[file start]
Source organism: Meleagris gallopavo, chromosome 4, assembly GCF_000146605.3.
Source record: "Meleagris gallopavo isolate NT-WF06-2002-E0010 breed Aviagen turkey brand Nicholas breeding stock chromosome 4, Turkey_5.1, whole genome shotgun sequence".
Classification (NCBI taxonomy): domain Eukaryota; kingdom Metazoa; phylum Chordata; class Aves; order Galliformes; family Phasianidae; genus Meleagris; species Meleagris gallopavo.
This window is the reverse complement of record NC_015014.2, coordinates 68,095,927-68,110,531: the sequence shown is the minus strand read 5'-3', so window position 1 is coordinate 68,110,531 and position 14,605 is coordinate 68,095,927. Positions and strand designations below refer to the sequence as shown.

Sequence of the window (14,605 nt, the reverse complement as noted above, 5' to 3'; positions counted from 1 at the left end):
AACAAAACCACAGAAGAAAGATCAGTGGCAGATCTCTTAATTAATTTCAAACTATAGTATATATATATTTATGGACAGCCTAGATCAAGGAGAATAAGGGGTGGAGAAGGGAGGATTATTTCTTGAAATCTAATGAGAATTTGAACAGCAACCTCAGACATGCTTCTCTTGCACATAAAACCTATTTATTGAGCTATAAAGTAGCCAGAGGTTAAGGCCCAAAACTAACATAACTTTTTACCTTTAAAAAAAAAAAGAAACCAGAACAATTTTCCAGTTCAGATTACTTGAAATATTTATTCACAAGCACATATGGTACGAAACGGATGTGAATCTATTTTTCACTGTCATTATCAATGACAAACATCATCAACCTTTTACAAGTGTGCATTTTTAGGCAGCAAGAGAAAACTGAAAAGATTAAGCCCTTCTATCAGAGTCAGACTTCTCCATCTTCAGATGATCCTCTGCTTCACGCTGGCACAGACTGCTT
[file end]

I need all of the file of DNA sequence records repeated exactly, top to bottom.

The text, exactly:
Source organism: Meleagris gallopavo, chromosome 4, assembly GCF_000146605.3.
Source record: "Meleagris gallopavo isolate NT-WF06-2002-E0010 breed Aviagen turkey brand Nicholas breeding stock chromosome 4, Turkey_5.1, whole genome shotgun sequence".
Classification (NCBI taxonomy): domain Eukaryota; kingdom Metazoa; phylum Chordata; class Aves; order Galliformes; family Phasianidae; genus Meleagris; species Meleagris gallopavo.
This window is the reverse complement of record NC_015014.2, coordinates 68,095,927-68,110,531: the sequence shown is the minus strand read 5'-3', so window position 1 is coordinate 68,110,531 and position 14,605 is coordinate 68,095,927. Positions and strand designations below refer to the sequence as shown.

Sequence of the window (14,605 nt, the reverse complement as noted above, 5' to 3'; positions counted from 1 at the left end):
AACAAAACCACAGAAGAAAGATCAGTGGCAGATCTCTTAATTAATTTCAAACTATAGTATATATATATTTATGGACAGCCTAGATCAAGGAGAATAAGGGGTGGAGAAGGGAGGATTATTTCTTGAAATCTAATGAGAATTTGAACAGCAACCTCAGACATGCTTCTCTTGCACATAAAACCTATTTATTGAGCTATAAAGTAGCCAGAGGTTAAGGCCCAAAACTAACATAACTTTTTACCTTTAAAAAAAAAAAGAAACCAGAACAATTTTCCAGTTCAGATTACTTGAAATATTTATTCACAAGCACATATGGTACGAAACGGATGTGAATCTATTTTTCACTGTCATTATCAATGACAAACATCATCAACCTTTTACAAGTGTGCATTTTTAGGCAGCAAGAGAAAACTGAAAAGATTAAGCCCTTCTATCAGAGTCAGACTTCTCCATCTTCAGATGATCCTCTGCTTCACGCTGGCACAGACTGCTT